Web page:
February milk output shot higher, thanks to an increased herd size and favorable weather. The Agriculture Department’s preliminary data in its latest Milk Production report shows output at 17.87 billion pounds, up 5.3% from February 2019; however the data is skewed in that February had an extra “Leap Day” of production than 2019, so adjusting for the extra day, output was up 1.7%.

February output in the top 24 states totaled 17.0 billion pounds, up 5.6%, but after adjusting, it was up 2.0%. Revisions added 40 million pounds to the original 50-state January total, now put at 18.8 billion, up 1.1% from January 2019.

Cow numbers in the 50 states in February totaled 9.37 million head, up 9,000 from January and 18,000 above a year ago. The 24-state count totaled 8.84 million head, up 8,000 from January and 39,000 more than February 2019. Revisions added 13,000 cows to the January head count, now put at 9.36 million head, 7,000 above a year ago.

Output per cow in the 50 states averaged 1,841 pounds, after adjusting, up 27 pounds from a year ago or 1.5%.

Adjusting for the Leap Day, California was up 84 million pounds or 2.6% from a year ago. Cow numbers were down 3,000 but output per cow was up 52 pounds. Wisconsin was down 0.8% on 10,000 fewer cows and 1 pound less per cow.

Most analysts view the report as bearish. FC Stone points out “We are now 7 months into the herd expansion and we’re up 55,000 head,” and it appears that “Farmers are responding to margins just like they used to.”

Dairy cow culling took a drop in February. The USDA’s latest Livestock Slaughter report shows an estimated 266,100 head went to slaughter under federal inspection, down 32,400 head or 10.8% from January and 12,800 head or 4.6% below February 2019. The two month total shows 564,600 head were retired from the dairy industry so far in 2020, down 12,700 head or 2.2% from 2019.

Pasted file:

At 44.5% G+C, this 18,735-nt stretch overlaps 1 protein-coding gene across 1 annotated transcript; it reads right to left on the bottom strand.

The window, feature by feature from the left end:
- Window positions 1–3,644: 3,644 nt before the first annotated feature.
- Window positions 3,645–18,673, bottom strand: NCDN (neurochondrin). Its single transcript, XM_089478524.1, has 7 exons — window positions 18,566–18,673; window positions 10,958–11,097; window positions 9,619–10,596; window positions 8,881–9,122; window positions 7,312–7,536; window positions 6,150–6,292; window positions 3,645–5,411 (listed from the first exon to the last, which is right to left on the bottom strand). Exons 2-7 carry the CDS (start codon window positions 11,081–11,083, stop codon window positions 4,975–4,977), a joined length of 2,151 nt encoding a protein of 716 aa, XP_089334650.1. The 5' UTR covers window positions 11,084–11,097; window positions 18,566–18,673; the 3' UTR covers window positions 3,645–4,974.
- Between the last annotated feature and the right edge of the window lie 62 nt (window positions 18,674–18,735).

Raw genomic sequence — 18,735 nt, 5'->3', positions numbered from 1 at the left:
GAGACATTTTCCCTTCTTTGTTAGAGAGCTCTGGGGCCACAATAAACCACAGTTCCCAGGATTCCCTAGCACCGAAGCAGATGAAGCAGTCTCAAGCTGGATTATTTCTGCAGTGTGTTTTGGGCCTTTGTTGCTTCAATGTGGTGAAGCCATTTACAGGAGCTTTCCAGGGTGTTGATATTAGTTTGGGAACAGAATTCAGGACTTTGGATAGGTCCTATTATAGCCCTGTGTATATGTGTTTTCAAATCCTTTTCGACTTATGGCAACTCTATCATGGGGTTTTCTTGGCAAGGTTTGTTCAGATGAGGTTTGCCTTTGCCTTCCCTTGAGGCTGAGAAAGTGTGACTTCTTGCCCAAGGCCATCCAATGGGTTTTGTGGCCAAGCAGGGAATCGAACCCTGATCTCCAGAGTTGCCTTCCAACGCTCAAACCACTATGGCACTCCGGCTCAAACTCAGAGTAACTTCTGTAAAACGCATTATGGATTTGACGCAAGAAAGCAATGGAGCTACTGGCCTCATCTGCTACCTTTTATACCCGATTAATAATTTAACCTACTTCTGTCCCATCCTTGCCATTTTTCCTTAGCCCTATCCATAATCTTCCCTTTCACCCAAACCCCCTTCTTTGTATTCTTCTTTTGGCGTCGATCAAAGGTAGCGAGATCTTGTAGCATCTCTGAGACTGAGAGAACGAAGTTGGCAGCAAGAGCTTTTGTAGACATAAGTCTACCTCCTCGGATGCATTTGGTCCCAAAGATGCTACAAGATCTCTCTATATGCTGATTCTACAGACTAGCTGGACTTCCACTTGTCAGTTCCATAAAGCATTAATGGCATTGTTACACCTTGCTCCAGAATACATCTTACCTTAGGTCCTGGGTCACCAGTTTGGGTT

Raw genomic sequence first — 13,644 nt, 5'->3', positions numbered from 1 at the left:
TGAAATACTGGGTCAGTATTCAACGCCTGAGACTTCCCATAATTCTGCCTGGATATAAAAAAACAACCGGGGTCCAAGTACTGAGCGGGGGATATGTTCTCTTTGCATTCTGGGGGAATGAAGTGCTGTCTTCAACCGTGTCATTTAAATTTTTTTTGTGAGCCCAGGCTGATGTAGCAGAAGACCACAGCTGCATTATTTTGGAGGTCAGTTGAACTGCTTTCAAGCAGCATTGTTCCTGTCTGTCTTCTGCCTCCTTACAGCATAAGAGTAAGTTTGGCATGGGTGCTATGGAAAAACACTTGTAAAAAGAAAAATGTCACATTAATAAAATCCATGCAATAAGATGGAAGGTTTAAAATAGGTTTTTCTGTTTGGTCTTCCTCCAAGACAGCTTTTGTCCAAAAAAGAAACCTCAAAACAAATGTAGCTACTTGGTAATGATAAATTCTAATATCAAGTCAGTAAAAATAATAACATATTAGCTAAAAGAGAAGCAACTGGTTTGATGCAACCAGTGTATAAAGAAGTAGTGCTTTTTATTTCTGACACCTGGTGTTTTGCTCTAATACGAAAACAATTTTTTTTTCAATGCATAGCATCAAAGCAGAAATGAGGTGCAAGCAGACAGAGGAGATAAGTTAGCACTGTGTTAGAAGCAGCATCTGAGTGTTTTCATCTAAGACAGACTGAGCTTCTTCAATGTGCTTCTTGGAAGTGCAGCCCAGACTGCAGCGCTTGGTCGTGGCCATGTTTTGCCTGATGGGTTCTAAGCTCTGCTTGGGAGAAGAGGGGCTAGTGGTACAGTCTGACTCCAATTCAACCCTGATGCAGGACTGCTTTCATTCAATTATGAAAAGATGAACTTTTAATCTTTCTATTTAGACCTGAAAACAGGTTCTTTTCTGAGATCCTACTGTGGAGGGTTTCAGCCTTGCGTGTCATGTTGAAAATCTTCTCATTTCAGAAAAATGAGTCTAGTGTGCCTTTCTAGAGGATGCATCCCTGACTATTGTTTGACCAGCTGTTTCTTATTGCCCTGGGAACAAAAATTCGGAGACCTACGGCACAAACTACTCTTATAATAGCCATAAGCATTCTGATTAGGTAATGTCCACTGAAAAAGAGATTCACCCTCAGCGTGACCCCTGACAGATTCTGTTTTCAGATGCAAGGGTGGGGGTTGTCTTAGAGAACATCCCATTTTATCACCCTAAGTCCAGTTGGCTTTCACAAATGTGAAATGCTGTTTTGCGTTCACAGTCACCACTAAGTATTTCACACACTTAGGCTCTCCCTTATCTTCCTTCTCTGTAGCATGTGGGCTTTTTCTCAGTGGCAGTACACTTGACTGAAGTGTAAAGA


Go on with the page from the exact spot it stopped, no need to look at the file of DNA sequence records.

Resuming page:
Meanwhile, the USDA’s latest Livestock, Dairy and Poultry Outlook reports that the 2020 forecast for the number of milk cows was raised to 9.345 million head, 10,000 higher than last month’s forecast. Milk per cow is now forecast at 23,780 pounds, 5 pounds lower than the previous forecast. With the higher projection for milk cows more than offsetting the lower projection for milk per cow, the milk production forecast was raised 300 million pounds to 222.3 billion, says USDA.

Powder pulled Tuesday’s Global Dairy Trade lower, as the world falls to its knees from COVID-19. The weighted average of products offered dropped 3.9%, following the 1.2% drop on March 3, 2.9% on Feb. 18, and the 4.7% plunge on Feb. 4.

Skim milk powder led the declines, down a whopping 8.1%, followed by whole milk powder, down 4.2%, after declines of 3.2% and 0.5% respectively March 3.

Lactose led the gains, up 4.9%, and GDT Cheddar was up 2.6%, after it dropped 4.7% last time. Rennet casein and anhydrous milkfat were both up 1.0%, after the milkfat slipped 1.7%. Butter inched up 0.3%, following its 1.0% rise last time.

Checking the latest demand data, American-style cheese disappearance in January plummeted to the lowest level of any month since July 2017, according to analysis by HighGround. “January marked the sharpest year over year percentage decline since July 2011,” says HGD.

Butter domestic disappearance was down versus last year’s record high January demand but still marked the highest January domestic demand since 2016, aside from the prior year, says HGD.

Domestic nonfat dry milk disappearance dropped to the lowest January volume on record but “was on trend with the declines also seen in November and December,” says HGD.

HGD’s Lucas Fuess warned in the March 23 Dairy Radio Now broadcast that they expect a severe decline in restaurant and food service sales, which are a key driver of dairy demand; however retail and grocery demand has been exceptionally strong and in some areas excess milk has been flowing into Midwest fluid plants which, in some cases are seeing record sales.